• Power Rangers: Dino Thunder has Mesogog create the monsters via a "Geno-Randomizer" in his island lab fortress, which mixes three different things — DNA from a plant, DNA of an animal and an inanimate object of some kind. Elsa and Zeltrax typically operate the controls and the completed monster emerges from a chamber in the lab. The same controls are used later to activate the "Hydro-Regenerator", which revives and grows the monster. (This is in direct contrast to the source Sentai, where the monsters were created by magical paintings and symphonies empowered by a cursed "Life Berry").
  • Red Dwarf, never one to take science seriously, has the crew discover a LEGO Genetics device in the episode "D.N.A.". It turns Lister into a chicken, a hamster, and eventually a one-foot-tall RoboCop rip-off. They resort to the last one because the crew had turned a vindaloo into a half-man half-curry hybrid. It also inexplicably turns Kryten — a mechanical droid — into a human being simply due to the presence of a bit of organic matter in his brain.
  • In the third season of Sliders, the writers Hand Wave the change in Colonel Rickman's appearance (caused by the change in actors from Roger Daltrey to Neil Dickman) by stating that he absorbs the DNA of his victims whenever he injects himself with their spinal fluid. This is played further in the episode "This Slide of Paradise", when the only people available for Rickman to steal fluids from where the animal/human hybrids created by Dr. Moreau Vargas. Rickman, by the time the episode starts, has become somewhat feral, as a human/human/animal hybrid.
  • Stargate-verse:
    • In the Stargate SG-1 episode "Bane", Teal'c is injected with alien bug DNA and starts mutating not even into a single bug, but into several of them at once. Not that the resolution was any better than the "science"... This might be reasonable if the bugs were parasites using him as a host but as they are claiming to alter his body by changing his DNA, they fail biology forever. Another interpretation, though still problematic but slightly less so (maybe?), would make the insects act like a cross between a virus and cancer, reprogramming the victim's cell's DNA to start creating insect cells (like a virus) which grow (like a tumor) into insect embryos.
    • The main villains of Stargate Atlantis are a result of LEGO Genetics; a life-sucking Iratus Bug mixed human and/or Ancient DNA with its own and produced the Wraith. Our heroes have developed a retrovirus that is capable of discriminating between the two genetics, and by separating them, "purifying" the subject to entirely human or entirely Iratus bug. In the Season finale series of season 4, we discover that a character has been able to modify the virus to add Wraith DNA to pure humans. Truly LEGO Genetics at its purest; take a little from column A and a little from column B at will. One wonders why the humans in the Stargate universe haven't started ad-hoc mixing of their genes from Earth creatures for their own advantage; surely the military could use some Marines with some grizzly bear genes and some tiger and some lion genes... oh my, that's a powerful soldier.
  • Star Trek:
    • The various series do this at least once a season. It is interesting to note that "DNA resequencing" is a very common medical practice for treating genetic illness within the Federation, but they have strict No Transhumanism Allowed laws due to humanity's experiences with the Eugenics Wars.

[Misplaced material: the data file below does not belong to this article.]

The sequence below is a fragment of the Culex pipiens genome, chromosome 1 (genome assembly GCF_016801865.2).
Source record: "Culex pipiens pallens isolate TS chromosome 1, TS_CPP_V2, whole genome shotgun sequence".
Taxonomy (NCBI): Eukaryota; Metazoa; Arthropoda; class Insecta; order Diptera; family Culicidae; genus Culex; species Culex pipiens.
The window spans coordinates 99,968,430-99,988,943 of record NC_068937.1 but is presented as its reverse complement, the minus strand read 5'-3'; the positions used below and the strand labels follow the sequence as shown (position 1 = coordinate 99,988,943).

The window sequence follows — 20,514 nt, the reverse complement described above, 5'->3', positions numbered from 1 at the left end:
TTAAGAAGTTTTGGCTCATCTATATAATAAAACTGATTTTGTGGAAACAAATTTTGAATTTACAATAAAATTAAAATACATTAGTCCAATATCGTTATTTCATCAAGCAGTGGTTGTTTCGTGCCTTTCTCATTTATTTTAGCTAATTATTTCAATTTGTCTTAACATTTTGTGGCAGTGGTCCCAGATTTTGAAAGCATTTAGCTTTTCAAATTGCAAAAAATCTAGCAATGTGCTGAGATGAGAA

• It's hard to imagine that the Star Trek: The Next Generation episode "Genesis" will ever be outdone in this respect, as it involves the entire crew undergoing this — a cat becomes an iguana, one crew member becomes a snake, a fish becomes a jellyfish, and Lt. Barclay becomes a spider. That's a jump somewhere around the superphylum level.
    • Star Trek: Voyager:

    Music 
  • In David Byrne's song "Self-Made Man", the characters literally swap chromosomes like they're baseball cards.
    Well, I'll trade you my potential mental illness
    for your bad teeth.
    How about trading your sexy body
    for a full head of hair?

    Professional Wrestling 
  • Dr. Cube created Grudyin in Kaiju Big Battel using gorilla and angler fish DNA; the end result is pretty creepy looking, though for some reason he has large, pointed, protruding nipples. Tucor was created via a similar process, but this time using two animals that are hard to find threatening — a toucan and a gerbil.

    Tabletop Games 
  • The "Moreaus" (animal-human hybrids) in d20 Modern. Also, the entire premise of the "Genetech" campaign setting (which extensively features the aforementioned hybrids in a battle against prejudice rather reminiscent of the X-Men films).
  • In Hunter: The Vigil, the Cheiron Group gives its employees supernatural powers by cutting out bits of monsters and stitching them into the subjects. This is given a Hand Wave of the "Nobody has a clue how this works, it just does" variety. Not too surprising given that all the 'spare parts' come from creatures that are more-or-less explicitly magical.
  • Magic: The Gathering:
    • The Slivers can apparently eat things, then assimilate the DNA into their own, and then their offspring have the traits of whatever they've ingested. And can then share those traits with any other Sliver within range. This adaptability makes them so powerful that they've gone extinct twice and still hang around.
    • The Ravnica blocks feature the Green/Blue Simic guild, a group of genetic engineers who build creatures like Eel-hawks to survive on a Dungeon Punk City Planet where the wilderness has all but vanished. Their signature mechanics involve manipulating +1/+1 counters, which represent bits and pieces of various plants/animals/oozes.
  • The Ancient Martians from Rocket Age managed to advance genetics to the point where they had a machine that could make all sorts of changes, like adding wings or claws to a person, although it did have its limits.